Figure 1: Part of the knowledge map in Junyi Academy. Each node is an interactive exercise problem, and the links between nodes represent the prerequisite structure in the knowledge tree .
Figure 2: The proposed work flow. (a) A screen shot of the local knowledge tree, (b) examples of usage logs, (c) a example of exercise pairs, (d) the sparse similarity matrices labeled by workers, (e) the dense similarity matrices predicted by a regression model, and (f) the color code of (d) and (e). Note that higher value of element (a,b) in the prerequisite similarity matrix represents exercise b is more likely to be a prerequisite of exercise a, and the exercise ID in similarity matrices is sorted by agglomerative hierarchical clustering.
In this work, our goal is to figure out the relationships which are able to reflect as many viewpoints of students as possible. To solve the problems generally, efficiently, and accurately, we advocate a hybrid method which integrates the power of crowdsourcing and machine learning as [24] did for finding prerequisite relationships among documents. As illustrated in Figure 2, we first quantify the similarity, difficulty, and prerequisite relationships of exercise pairs using crowd wisdom. That is, we recruit workers to compare some samples of mathematical exercise pairs, and use their average opinions as our labels. Then, we characterize each exercise pair by various types of features extracted from the title of exercises and user practice logs. After having labels and features, relationships of every exercise pairs can be predicted by a regression algorithm.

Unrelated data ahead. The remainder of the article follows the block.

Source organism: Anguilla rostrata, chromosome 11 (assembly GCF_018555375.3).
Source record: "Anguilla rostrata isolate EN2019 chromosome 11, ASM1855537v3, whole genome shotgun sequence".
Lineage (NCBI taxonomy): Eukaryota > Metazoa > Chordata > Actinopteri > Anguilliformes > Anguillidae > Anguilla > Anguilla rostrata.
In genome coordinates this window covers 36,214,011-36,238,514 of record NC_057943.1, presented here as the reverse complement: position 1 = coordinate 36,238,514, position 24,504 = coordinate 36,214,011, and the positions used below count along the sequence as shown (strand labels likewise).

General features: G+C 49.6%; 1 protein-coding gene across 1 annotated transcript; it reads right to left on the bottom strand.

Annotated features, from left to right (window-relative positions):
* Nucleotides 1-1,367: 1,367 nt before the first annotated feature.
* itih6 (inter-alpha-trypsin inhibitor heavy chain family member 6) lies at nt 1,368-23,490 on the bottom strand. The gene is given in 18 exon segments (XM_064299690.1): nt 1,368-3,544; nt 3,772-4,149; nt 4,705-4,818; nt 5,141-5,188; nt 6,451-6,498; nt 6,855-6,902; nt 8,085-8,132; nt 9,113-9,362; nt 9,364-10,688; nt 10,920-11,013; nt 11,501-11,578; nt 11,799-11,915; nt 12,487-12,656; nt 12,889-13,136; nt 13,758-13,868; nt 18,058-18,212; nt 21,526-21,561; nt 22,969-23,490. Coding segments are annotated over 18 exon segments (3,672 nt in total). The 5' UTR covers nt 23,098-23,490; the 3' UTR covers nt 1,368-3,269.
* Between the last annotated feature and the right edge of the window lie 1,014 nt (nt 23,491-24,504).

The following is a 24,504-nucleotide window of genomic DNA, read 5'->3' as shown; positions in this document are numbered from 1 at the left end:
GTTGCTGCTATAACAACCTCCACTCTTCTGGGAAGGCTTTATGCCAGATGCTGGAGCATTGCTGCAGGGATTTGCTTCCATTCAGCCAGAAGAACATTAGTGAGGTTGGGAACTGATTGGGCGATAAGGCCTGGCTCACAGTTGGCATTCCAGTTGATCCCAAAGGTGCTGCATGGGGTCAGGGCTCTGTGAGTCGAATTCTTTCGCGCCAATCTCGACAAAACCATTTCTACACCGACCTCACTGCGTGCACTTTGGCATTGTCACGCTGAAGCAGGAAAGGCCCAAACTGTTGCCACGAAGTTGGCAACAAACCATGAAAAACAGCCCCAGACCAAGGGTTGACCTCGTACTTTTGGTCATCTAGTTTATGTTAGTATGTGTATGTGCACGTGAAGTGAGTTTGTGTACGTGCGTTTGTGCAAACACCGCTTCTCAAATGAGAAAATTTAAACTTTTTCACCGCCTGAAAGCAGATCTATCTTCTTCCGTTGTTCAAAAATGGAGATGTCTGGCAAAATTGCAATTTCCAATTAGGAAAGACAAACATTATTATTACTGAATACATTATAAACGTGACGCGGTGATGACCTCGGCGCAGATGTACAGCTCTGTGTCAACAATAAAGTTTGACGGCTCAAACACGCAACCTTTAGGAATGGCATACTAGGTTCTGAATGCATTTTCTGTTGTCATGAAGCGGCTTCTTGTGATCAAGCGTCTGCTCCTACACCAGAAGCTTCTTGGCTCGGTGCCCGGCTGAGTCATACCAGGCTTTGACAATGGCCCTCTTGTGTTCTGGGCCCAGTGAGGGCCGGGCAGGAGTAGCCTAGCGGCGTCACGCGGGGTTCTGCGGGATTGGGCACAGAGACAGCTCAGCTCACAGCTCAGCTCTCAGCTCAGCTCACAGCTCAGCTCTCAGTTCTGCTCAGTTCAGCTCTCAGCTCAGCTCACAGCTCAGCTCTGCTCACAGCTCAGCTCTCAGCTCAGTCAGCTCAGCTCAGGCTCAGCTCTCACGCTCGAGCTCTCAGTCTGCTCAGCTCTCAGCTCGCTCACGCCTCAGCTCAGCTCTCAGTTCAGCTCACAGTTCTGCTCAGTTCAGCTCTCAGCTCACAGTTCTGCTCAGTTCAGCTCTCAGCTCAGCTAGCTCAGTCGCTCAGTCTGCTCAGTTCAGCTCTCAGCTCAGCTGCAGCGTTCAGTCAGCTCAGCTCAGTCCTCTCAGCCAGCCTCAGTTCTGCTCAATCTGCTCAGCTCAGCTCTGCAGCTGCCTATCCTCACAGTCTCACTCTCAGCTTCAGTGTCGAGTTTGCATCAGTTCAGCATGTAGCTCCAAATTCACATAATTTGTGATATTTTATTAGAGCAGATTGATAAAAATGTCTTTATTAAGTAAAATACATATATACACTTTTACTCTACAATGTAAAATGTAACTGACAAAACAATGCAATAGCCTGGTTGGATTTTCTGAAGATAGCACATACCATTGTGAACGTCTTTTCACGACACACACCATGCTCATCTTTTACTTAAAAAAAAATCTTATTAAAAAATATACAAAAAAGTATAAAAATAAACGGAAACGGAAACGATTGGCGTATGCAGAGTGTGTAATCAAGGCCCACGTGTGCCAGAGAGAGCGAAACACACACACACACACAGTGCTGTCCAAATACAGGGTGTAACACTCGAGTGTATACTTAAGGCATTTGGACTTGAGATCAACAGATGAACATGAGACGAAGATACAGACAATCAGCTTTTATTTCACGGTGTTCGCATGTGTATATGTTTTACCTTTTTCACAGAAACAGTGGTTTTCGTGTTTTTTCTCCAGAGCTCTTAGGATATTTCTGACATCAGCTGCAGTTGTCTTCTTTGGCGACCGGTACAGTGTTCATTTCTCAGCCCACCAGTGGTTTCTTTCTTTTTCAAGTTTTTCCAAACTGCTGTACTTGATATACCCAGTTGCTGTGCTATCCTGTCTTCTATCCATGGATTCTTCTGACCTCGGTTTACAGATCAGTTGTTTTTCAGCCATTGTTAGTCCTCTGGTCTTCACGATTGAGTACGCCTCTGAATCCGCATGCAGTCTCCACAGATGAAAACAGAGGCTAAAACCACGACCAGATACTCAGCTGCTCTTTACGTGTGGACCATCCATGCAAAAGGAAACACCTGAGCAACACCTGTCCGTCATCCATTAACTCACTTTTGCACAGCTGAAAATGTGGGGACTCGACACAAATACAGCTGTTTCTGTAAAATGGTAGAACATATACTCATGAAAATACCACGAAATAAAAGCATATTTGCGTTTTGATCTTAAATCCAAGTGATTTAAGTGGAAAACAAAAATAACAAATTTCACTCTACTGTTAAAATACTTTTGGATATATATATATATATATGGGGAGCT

Generally, performing quantitative evaluation is challenging for the data-driven approaches which focus on usage logs like [21,3]. In our case, collected labels can be used to quantitatively evaluate the prediction of machines. Interestingly, experiment shows that predictions generated by regression models are much closer to crowd consensus than most of individuals. At the end of this work, we apply the relationship information between 370 mathematical exercises on Junyi Academy to recommend prerequisite exercises, to discover knowledge components, and to choose topics of new exercises.
Our contributions in this paper are three-fold:

2  Relationship Discovery

2.1  Label Collection

As we discussed above, the relationships between exercises are hard to define objectively from usage logs. Since our goal is to find relationships which most students and instructors would agree, the results would be more representative if more subjective labels with high quality could be collected. In addition, more opinions from different workers are also helpful for removing subject bias by taking the average of responses. Recently, Wauters et al. [27] demonstrated that as the number of workers increase, the average difficulty of each exercise scored by students converge to a steady value, which is highly correlated with the result inferred by IRT model [25].